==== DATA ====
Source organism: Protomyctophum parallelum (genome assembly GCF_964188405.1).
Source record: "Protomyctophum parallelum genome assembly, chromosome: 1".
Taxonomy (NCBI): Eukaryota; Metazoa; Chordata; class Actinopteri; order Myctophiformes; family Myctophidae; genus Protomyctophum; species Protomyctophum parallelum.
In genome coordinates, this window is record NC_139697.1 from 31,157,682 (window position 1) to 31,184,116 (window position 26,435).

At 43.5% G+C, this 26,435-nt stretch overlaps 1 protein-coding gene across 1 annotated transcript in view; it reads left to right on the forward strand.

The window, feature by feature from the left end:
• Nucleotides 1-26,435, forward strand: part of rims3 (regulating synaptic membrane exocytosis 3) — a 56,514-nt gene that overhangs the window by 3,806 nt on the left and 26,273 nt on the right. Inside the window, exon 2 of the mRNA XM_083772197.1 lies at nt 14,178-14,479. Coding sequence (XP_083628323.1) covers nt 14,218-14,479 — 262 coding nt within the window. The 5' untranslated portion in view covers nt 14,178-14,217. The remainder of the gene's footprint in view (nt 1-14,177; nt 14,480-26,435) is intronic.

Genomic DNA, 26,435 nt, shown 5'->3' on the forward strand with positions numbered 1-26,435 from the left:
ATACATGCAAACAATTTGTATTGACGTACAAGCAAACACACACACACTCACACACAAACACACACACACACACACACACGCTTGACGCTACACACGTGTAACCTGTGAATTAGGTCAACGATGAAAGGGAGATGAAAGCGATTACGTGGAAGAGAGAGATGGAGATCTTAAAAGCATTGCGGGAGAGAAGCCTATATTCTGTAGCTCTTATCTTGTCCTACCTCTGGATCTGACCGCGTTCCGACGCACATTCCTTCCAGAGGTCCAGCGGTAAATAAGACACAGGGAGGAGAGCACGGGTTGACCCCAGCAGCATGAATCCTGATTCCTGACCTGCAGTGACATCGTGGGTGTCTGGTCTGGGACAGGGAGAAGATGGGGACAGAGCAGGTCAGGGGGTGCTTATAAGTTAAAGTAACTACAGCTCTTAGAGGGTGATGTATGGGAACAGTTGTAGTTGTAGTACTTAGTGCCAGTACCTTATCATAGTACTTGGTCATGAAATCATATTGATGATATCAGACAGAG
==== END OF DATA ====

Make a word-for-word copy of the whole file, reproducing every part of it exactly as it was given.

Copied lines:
Source organism: Protomyctophum parallelum (genome assembly GCF_964188405.1).
Source record: "Protomyctophum parallelum genome assembly, chromosome: 1".
Taxonomy (NCBI): Eukaryota; Metazoa; Chordata; class Actinopteri; order Myctophiformes; family Myctophidae; genus Protomyctophum; species Protomyctophum parallelum.
In genome coordinates, this window is record NC_139697.1 from 31,157,682 (window position 1) to 31,184,116 (window position 26,435).

At 43.5% G+C, this 26,435-nt stretch overlaps 1 protein-coding gene across 1 annotated transcript in view; it reads left to right on the forward strand.

The window, feature by feature from the left end:
• Nucleotides 1-26,435, forward strand: part of rims3 (regulating synaptic membrane exocytosis 3) — a 56,514-nt gene that overhangs the window by 3,806 nt on the left and 26,273 nt on the right. Inside the window, exon 2 of the mRNA XM_083772197.1 lies at nt 14,178-14,479. Coding sequence (XP_083628323.1) covers nt 14,218-14,479 — 262 coding nt within the window. The 5' untranslated portion in view covers nt 14,178-14,217. The remainder of the gene's footprint in view (nt 1-14,177; nt 14,480-26,435) is intronic.

Genomic DNA, 26,435 nt, shown 5'->3' on the forward strand with positions numbered 1-26,435 from the left:
ATACATGCAAACAATTTGTATTGACGTACAAGCAAACACACACACACTCACACACAAACACACACACACACACACACACGCTTGACGCTACACACGTGTAACCTGTGAATTAGGTCAACGATGAAAGGGAGATGAAAGCGATTACGTGGAAGAGAGAGATGGAGATCTTAAAAGCATTGCGGGAGAGAAGCCTATATTCTGTAGCTCTTATCTTGTCCTACCTCTGGATCTGACCGCGTTCCGACGCACATTCCTTCCAGAGGTCCAGCGGTAAATAAGACACAGGGAGGAGAGCACGGGTTGACCCCAGCAGCATGAATCCTGATTCCTGACCTGCAGTGACATCGTGGGTGTCTGGTCTGGGACAGGGAGAAGATGGGGACAGAGCAGGTCAGGGGGTGCTTATAAGTTAAAGTAACTACAGCTCTTAGAGGGTGATGTATGGGAACAGTTGTAGTTGTAGTACTTAGTGCCAGTACCTTATCATAGTACTTGGTCATGAAATCATATTGATGATATCAGACAGAG